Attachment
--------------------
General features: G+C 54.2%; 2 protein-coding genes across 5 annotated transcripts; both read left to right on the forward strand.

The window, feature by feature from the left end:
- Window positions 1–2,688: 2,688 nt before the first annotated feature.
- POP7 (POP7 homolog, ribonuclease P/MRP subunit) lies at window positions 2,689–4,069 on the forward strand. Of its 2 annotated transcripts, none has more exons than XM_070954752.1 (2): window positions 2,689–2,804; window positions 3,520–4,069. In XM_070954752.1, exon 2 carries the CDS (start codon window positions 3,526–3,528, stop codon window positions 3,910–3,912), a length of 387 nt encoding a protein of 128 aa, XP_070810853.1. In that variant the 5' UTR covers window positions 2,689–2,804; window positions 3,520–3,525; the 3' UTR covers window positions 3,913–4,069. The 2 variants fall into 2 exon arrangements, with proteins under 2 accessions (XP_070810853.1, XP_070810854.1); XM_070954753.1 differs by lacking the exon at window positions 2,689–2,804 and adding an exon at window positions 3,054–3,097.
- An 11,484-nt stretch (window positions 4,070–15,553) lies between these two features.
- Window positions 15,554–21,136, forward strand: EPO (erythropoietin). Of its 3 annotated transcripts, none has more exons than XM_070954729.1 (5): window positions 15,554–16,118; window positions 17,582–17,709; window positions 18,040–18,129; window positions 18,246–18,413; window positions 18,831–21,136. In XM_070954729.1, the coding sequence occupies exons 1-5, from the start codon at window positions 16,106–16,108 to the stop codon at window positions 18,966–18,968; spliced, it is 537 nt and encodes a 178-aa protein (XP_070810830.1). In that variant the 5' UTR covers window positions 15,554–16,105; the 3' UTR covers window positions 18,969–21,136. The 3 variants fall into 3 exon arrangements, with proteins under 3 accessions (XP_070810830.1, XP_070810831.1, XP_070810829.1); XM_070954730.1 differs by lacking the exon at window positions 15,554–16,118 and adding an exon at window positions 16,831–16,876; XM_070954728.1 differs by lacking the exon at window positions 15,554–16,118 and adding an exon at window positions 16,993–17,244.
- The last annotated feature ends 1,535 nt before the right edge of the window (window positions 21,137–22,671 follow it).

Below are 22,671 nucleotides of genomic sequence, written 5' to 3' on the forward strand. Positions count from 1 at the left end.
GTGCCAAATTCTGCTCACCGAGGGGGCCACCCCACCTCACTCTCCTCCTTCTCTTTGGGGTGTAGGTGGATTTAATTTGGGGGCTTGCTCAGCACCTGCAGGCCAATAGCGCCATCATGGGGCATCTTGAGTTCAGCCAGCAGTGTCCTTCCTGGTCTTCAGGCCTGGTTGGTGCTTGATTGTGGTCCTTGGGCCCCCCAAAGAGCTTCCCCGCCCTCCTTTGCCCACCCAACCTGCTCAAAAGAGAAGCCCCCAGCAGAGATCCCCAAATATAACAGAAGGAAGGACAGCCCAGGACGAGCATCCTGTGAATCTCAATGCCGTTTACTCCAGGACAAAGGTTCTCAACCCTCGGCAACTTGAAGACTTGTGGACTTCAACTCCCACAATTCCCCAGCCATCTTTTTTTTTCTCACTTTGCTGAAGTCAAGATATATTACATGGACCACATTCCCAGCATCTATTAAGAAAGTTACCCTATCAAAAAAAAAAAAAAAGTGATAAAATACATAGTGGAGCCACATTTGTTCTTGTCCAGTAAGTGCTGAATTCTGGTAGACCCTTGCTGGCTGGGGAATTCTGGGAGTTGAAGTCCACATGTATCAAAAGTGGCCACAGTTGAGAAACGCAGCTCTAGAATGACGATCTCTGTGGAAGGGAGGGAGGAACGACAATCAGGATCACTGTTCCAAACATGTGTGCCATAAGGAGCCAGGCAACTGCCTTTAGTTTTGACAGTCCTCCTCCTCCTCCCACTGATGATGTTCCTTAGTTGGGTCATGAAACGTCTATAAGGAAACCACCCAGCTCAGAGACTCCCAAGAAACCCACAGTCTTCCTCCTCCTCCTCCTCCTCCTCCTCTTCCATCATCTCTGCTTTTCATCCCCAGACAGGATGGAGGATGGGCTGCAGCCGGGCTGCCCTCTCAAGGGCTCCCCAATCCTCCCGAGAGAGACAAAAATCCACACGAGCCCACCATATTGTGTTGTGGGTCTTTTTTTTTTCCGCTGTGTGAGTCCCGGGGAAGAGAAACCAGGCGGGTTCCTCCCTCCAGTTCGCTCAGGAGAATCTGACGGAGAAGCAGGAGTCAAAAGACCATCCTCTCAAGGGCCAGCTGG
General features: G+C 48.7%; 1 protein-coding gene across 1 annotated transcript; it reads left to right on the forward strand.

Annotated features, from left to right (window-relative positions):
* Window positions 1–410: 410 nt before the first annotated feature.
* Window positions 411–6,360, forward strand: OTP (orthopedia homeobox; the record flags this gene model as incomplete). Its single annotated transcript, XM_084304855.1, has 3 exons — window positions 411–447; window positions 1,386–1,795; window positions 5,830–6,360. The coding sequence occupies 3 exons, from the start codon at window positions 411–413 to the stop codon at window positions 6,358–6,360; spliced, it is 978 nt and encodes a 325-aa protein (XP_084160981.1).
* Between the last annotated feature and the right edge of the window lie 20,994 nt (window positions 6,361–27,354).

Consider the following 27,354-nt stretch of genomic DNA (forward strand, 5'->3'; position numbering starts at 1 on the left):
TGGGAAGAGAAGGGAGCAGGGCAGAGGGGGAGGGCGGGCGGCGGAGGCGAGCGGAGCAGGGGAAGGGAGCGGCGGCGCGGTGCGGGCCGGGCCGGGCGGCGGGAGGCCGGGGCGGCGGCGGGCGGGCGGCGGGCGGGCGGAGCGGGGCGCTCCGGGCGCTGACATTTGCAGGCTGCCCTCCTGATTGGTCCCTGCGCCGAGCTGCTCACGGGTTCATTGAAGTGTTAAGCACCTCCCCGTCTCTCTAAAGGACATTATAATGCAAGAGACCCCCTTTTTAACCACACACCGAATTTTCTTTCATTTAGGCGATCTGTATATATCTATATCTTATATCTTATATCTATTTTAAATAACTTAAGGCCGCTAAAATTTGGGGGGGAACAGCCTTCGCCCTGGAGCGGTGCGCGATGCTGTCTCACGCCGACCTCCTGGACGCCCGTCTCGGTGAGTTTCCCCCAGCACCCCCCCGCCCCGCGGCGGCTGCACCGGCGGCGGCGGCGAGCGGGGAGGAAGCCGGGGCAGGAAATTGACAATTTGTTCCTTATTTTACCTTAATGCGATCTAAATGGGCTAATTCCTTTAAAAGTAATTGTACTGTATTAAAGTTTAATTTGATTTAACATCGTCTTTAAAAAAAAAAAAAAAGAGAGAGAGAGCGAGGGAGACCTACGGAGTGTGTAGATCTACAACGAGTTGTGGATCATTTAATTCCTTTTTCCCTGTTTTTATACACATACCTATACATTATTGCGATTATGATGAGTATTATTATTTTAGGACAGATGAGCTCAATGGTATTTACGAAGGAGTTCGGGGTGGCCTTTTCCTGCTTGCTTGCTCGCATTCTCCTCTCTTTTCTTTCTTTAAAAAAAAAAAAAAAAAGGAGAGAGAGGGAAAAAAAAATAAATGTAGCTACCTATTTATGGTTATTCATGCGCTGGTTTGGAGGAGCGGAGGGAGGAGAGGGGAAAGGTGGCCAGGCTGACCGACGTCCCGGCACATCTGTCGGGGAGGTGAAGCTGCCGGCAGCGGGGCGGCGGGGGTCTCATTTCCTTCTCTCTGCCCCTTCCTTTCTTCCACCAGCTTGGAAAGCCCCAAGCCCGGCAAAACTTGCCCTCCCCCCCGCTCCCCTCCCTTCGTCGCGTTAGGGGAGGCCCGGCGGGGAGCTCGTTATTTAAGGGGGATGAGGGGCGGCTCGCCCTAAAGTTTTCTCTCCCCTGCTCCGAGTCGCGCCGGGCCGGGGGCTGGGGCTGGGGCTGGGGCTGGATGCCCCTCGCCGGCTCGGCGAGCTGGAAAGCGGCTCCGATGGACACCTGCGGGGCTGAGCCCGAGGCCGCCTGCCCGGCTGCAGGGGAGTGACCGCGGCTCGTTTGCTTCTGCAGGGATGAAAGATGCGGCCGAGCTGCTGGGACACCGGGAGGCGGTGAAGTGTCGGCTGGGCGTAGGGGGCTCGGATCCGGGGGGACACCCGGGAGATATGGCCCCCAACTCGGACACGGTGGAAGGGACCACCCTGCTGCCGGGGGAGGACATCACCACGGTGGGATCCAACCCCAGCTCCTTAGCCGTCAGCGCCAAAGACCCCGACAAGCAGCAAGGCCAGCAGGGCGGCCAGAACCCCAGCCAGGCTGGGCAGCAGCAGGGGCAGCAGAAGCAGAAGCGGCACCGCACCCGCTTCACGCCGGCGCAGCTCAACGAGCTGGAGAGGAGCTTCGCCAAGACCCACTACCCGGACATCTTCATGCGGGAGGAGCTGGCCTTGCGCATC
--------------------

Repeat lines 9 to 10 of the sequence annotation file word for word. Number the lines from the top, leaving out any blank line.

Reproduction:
GTGCCAAATTCTGCTCACCGAGGGGGCCACCCCACCTCACTCTCCTCCTTCTCTTTGGGGTGTAGGTGGATTTAATTTGGGGGCTTGCTCAGCACCTGCAGGCCAATAGCGCCATCATGGGGCATCTTGAGTTCAGCCAGCAGTGTCCTTCCTGGTCTTCAGGCCTGGTTGGTGCTTGATTGTGGTCCTTGGGCCCCCCAAAGAGCTTCCCCGCCCTCCTTTGCCCACCCAACCTGCTCAAAAGAGAAGCCCCCAGCAGAGATCCCCAAATATAACAGAAGGAAGGACAGCCCAGGACGAGCATCCTGTGAATCTCAATGCCGTTTACTCCAGGACAAAGGTTCTCAACCCTCGGCAACTTGAAGACTTGTGGACTTCAACTCCCACAATTCCCCAGCCATCTTTTTTTTTCTCACTTTGCTGAAGTCAAGATATATTACATGGACCACATTCCCAGCATCTATTAAGAAAGTTACCCTATCAAAAAAAAAAAAAAAGTGATAAAATACATAGTGGAGCCACATTTGTTCTTGTCCAGTAAGTGCTGAATTCTGGTAGACCCTTGCTGGCTGGGGAATTCTGGGAGTTGAAGTCCACATGTATCAAAAGTGGCCACAGTTGAGAAACGCAGCTCTAGAATGACGATCTCTGTGGAAGGGAGGGAGGAACGACAATCAGGATCACTGTTCCAAACATGTGTGCCATAAGGAGCCAGGCAACTGCCTTTAGTTTTGACAGTCCTCCTCCTCCTCCCACTGATGATGTTCCTTAGTTGGGTCATGAAACGTCTATAAGGAAACCACCCAGCTCAGAGACTCCCAAGAAACCCACAGTCTTCCTCCTCCTCCTCCTCCTCCTCCTCTTCCATCATCTCTGCTTTTCATCCCCAGACAGGATGGAGGATGGGCTGCAGCCGGGCTGCCCTCTCAAGGGCTCCCCAATCCTCCCGAGAGAGACAAAAATCCACACGAGCCCACCATATTGTGTTGTGGGTCTTTTTTTTTTCCGCTGTGTGAGTCCCGGGGAAGAGAAACCAGGCGGGTTCCTCCCTCCAGTTCGCTCAGGAGAATCTGACGGAGAAGCAGGAGTCAAAAGACCATCCTCTCAAGGGCCAGCTGG
General features: G+C 48.7%; 1 protein-coding gene across 1 annotated transcript; it reads left to right on the forward strand.